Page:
Thursday marked the 92nd anniversary of the founding of Czechoslovakia, and as always on that day a group of outstanding figures received the country’s highest honours. This year, President Václav Klaus bestowed medals upon 22 men and women, among them heroes of the Second World War and accomplished individuals from the worlds of science, sports and culture.
The Order of the White Lion is the highest accolade the state can give, and with it the President recognised three army corporals this year for their outstanding service to the nation during the Second World War and the hardship they had endured afterwards. Emil Boček was a highly decorated fighter pilot who escaped the occupation to join the Royal Air Force at the age of only sixteen. Jan Plovajko found himself in a Soviet gulag for three years after the Nazi invasion, a situation he survived only because he was sent to some of the bloodiest battles to fight.
The most remarkable story is that of Marie Lastovecká, whose face hit the world press when she was a deadly 22-year-old sniper. She survived an explosion that broke her back and continued in the war as a rescuer, dragging dozens of wounded soldiers to safety. Today she is 90 years old, and says she feels surprised and touched by the recognition.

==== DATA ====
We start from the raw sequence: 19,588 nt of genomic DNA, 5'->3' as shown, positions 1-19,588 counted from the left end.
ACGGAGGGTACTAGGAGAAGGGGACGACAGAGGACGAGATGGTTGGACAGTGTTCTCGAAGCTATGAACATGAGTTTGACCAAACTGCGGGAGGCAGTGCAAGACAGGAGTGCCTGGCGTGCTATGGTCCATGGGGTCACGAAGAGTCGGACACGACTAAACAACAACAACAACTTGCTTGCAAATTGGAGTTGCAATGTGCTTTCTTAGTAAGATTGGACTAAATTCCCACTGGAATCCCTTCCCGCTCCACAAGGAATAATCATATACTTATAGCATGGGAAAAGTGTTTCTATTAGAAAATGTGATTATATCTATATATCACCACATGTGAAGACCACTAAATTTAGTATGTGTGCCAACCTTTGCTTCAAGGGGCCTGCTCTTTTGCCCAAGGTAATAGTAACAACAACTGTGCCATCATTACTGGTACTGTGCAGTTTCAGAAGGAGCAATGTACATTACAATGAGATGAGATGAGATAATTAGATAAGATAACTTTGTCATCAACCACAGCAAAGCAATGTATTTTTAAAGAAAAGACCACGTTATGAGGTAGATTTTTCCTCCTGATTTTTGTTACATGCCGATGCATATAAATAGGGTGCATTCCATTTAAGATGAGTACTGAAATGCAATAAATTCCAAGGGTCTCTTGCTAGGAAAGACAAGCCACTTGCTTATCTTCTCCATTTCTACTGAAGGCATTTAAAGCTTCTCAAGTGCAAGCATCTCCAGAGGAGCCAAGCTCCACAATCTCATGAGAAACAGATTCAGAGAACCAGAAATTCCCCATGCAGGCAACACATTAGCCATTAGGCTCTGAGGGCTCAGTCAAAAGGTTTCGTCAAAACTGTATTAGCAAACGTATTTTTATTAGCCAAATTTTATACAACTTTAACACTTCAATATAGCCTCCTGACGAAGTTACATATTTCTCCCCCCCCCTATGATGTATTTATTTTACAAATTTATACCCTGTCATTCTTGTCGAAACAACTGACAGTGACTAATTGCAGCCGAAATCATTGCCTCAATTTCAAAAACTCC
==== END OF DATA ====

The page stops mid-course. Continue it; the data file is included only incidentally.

The Order of Tomáš Garrigue Masaryk went to four individuals for their outstanding service to the development of democracy, humanity or human rights, namely Dr. Jan Haluza, Julie Hrušková, Jan Janků and Josef Vlček, all of whom had stood up to the communist regime and survived imprisonment, labour camps and torture.
Among the 15 recipients of the Medal of Merit are scientists, doctors and writers, but also some well-known figures of arts and culture, and even sport, most notably hockey legend Jaromír Jágr.
Other individuals of merit were Dr. Eva Zaoralová, who was key in the resurrection of the Karlovy Vary Film Festival and its transformation into a world-class event, and the actress Hana Maciuchová, who has been a fixture of Czech theatre and television since the 1960s. There is usually at least one controversial pick for the Award of Merit, however, and there was no doubt in the mind of the artist and National Gallery director Milan Knížák that he was that person this year.
“I am a controversial figure, and as a controversial figure I received this award. And I received it from the controversial President Klaus. Are you satisfied with that?”
Further recognitions included that of conductor Vladimír Válek, who led the Prague Radio Symphony Orchestra to world renown, and Liberec fireman Roman Hlinovský, who was cited for his exemplary and timely response during the massive flooding that struck his region earlier this year.
Sociologist: Many of the basic values heralded in the 1990s have been practically abandoned
Class photo in Teplice daily sparks hate speech on social networks
Jihlava - the city of Mahler´s childhood
Czech cannabis market suffers growing pains
Racist comments about Egyptians by deputy governor uncovered by Hlidacipes